I have a vivid memory of being about 4 and stomping about in my Doc Marten boots and tutu trying to emulate a ballerina.
Spurred on after reading about it's wonderful toning benefits in Vogue, I upped my weekly dose of fitness classes to give it a whirl (or twirl, get it?)
Donning my ballet shoes (bought so I could feel like Amy Winehouse and for no other ballet-related reason) I was excited to finally get to glide around with effortless ease.
By now, I think we all know where this is going. Half an hour in, and I'm grimacing at the instructor who is repeatedly telling me to 'tuck my bum in' as we undergo a series of gruelling exercises at the barre. I know that my bum sticks out and it's something I'm rather proud of, so trying to 'tuck it in' is an alien concept to me. The small routines of movements took more concentration than I could have imagined and I'd already failed miserably at the warm-up. My pliés looked more like squats and my back arched so much during the exercises on the floor the the instructor came and physically pushed it down.
I thought I had been really clever by sneaking to the back of the barre, without realising that to work on the opposite leg we would turn around and I would suddenly be bundled to the front. This meant that nothing went amiss by the very hands-on instructor and I frequently found myself being man-handled into the right stance.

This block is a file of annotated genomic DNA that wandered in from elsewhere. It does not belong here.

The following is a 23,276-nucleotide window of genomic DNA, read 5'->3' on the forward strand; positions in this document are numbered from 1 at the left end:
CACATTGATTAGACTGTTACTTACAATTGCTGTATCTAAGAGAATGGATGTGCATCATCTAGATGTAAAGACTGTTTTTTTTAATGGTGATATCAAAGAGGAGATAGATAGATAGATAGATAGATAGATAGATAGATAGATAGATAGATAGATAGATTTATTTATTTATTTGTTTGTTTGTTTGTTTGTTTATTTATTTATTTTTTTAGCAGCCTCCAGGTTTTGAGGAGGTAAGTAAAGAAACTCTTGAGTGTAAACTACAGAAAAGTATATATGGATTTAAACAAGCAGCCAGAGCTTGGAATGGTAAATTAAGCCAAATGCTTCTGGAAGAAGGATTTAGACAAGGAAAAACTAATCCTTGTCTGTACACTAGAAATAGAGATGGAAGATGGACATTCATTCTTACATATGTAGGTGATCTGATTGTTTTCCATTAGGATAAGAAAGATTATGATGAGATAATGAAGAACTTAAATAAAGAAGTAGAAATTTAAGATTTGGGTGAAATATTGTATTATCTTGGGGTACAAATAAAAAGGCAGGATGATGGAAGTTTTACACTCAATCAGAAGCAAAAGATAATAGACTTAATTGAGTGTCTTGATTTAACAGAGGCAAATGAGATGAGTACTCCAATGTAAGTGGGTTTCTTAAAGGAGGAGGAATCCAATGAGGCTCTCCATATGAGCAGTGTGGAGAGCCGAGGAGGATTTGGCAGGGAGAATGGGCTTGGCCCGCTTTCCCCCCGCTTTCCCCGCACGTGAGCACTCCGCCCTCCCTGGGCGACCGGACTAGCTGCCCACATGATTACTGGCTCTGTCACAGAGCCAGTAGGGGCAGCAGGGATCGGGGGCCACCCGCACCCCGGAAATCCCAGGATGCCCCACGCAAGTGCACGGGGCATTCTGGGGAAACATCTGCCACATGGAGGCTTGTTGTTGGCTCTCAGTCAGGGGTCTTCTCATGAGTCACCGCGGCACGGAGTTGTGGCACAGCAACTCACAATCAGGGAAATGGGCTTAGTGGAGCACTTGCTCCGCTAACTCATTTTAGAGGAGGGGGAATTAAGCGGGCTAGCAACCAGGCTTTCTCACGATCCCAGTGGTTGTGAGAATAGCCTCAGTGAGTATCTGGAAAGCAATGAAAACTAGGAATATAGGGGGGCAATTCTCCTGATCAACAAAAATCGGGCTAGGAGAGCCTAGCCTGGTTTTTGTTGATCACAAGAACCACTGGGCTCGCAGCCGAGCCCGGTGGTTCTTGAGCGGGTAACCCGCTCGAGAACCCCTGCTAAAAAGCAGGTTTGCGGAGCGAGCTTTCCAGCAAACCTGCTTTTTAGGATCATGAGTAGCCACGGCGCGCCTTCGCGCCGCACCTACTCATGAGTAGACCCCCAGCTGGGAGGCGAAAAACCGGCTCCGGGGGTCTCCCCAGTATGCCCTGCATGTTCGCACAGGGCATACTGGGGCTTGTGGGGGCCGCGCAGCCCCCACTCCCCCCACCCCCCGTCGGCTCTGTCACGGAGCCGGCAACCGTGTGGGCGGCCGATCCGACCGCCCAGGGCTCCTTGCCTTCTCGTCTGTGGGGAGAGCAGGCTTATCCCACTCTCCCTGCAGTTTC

I long to prance like the women who have been attending for years but don't have the patience or coordination to be so precise when exercising. I am much more a fan of the 'exercise until you can't go anymore and don't care whether you look like a sack of spuds' approach. I can't deny it's ability to tone, the instructors backside was as firm as marble and her calves jutted out prominently.
For now, I think I'll stick to my combination of high-intensity and yoga, or perhaps I'll return to Barre in my Doc Martens, they certainly can't make me look any less graceful.